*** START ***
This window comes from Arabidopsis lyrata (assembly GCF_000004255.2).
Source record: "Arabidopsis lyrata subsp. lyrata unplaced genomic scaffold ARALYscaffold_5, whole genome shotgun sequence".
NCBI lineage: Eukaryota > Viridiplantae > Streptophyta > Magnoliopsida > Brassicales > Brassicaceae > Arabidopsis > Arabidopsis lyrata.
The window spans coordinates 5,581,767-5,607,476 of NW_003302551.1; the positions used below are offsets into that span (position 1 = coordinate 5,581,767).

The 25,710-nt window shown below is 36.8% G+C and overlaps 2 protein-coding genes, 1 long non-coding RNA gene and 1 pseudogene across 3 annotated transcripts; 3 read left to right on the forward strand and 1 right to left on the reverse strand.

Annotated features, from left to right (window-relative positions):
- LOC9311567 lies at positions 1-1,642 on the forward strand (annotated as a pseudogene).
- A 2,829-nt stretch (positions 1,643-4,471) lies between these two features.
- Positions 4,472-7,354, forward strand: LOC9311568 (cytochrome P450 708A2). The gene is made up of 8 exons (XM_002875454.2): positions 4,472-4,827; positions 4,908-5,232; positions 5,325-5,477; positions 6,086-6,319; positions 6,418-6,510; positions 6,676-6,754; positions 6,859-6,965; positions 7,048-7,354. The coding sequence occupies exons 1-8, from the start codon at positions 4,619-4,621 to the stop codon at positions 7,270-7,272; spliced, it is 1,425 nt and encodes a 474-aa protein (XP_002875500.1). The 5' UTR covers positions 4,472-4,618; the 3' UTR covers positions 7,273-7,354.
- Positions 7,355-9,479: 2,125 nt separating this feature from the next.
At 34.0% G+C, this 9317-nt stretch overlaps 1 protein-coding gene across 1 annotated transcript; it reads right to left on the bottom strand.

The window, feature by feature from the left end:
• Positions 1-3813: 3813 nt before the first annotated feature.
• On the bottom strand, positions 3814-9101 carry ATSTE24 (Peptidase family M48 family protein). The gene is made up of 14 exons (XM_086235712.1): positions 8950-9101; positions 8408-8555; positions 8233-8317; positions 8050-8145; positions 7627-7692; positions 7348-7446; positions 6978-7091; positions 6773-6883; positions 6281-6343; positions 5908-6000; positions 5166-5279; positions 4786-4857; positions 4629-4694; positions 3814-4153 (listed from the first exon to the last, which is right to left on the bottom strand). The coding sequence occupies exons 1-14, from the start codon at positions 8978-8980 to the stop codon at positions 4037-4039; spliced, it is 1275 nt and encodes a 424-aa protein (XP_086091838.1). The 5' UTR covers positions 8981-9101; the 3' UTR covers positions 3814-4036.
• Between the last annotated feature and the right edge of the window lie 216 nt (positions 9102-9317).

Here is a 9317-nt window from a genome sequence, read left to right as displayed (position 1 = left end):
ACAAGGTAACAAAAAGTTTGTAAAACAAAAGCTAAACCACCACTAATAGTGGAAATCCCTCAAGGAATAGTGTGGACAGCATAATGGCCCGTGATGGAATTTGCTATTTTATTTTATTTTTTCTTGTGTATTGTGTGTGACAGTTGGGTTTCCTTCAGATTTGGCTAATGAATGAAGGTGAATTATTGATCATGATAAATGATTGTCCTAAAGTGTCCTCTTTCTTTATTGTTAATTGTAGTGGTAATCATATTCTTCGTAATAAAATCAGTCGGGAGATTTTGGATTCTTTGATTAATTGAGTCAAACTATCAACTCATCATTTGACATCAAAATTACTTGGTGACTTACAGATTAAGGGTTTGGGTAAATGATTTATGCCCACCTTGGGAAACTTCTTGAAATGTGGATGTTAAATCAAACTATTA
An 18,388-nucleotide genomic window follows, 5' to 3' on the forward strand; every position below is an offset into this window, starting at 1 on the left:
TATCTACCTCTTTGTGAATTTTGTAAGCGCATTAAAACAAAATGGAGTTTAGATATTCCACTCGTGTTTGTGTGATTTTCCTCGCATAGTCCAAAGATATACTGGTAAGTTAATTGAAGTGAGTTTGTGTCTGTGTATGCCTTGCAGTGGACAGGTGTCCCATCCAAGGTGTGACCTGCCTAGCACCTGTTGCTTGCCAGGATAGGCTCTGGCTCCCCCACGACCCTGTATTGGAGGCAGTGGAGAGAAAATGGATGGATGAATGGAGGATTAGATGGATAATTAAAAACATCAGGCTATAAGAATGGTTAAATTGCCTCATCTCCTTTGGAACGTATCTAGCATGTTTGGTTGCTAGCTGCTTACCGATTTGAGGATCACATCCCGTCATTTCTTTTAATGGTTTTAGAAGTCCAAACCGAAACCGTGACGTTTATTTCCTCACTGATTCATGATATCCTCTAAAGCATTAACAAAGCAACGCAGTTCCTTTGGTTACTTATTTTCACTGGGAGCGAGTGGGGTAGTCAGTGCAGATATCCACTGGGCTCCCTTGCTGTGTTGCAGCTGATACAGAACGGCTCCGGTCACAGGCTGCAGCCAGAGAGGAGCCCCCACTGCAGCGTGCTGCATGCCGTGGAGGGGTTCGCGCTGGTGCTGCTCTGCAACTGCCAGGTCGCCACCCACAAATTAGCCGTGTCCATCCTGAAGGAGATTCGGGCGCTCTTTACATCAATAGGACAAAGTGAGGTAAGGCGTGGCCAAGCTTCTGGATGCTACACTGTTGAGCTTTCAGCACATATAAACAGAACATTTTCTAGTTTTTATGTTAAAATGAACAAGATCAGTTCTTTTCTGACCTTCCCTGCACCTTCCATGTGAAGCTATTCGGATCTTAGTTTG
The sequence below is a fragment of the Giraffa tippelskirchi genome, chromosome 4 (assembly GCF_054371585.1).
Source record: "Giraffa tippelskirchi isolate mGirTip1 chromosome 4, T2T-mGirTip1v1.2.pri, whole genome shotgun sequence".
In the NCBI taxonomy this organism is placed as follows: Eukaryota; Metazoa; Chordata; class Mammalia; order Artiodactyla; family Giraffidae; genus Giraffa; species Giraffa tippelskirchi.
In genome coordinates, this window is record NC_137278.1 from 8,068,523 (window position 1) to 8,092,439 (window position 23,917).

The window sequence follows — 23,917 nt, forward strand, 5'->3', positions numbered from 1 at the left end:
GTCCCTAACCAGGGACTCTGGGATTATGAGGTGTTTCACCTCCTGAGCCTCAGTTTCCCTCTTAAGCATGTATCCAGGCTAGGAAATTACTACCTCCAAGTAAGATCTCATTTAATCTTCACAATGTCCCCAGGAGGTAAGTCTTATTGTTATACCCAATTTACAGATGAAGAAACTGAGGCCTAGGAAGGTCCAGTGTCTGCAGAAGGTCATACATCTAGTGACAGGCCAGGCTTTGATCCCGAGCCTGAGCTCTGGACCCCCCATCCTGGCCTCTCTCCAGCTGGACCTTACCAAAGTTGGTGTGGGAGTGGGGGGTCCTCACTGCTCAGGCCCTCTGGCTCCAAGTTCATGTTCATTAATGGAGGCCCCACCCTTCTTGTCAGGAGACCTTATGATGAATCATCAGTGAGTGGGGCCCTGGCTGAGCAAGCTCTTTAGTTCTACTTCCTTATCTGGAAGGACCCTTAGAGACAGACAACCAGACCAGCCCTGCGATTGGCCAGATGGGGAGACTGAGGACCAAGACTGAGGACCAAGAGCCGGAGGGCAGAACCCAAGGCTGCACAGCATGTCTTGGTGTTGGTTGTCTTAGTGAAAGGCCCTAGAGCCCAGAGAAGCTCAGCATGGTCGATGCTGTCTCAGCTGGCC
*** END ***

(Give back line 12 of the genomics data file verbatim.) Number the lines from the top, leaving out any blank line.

The window, feature by feature from the left end: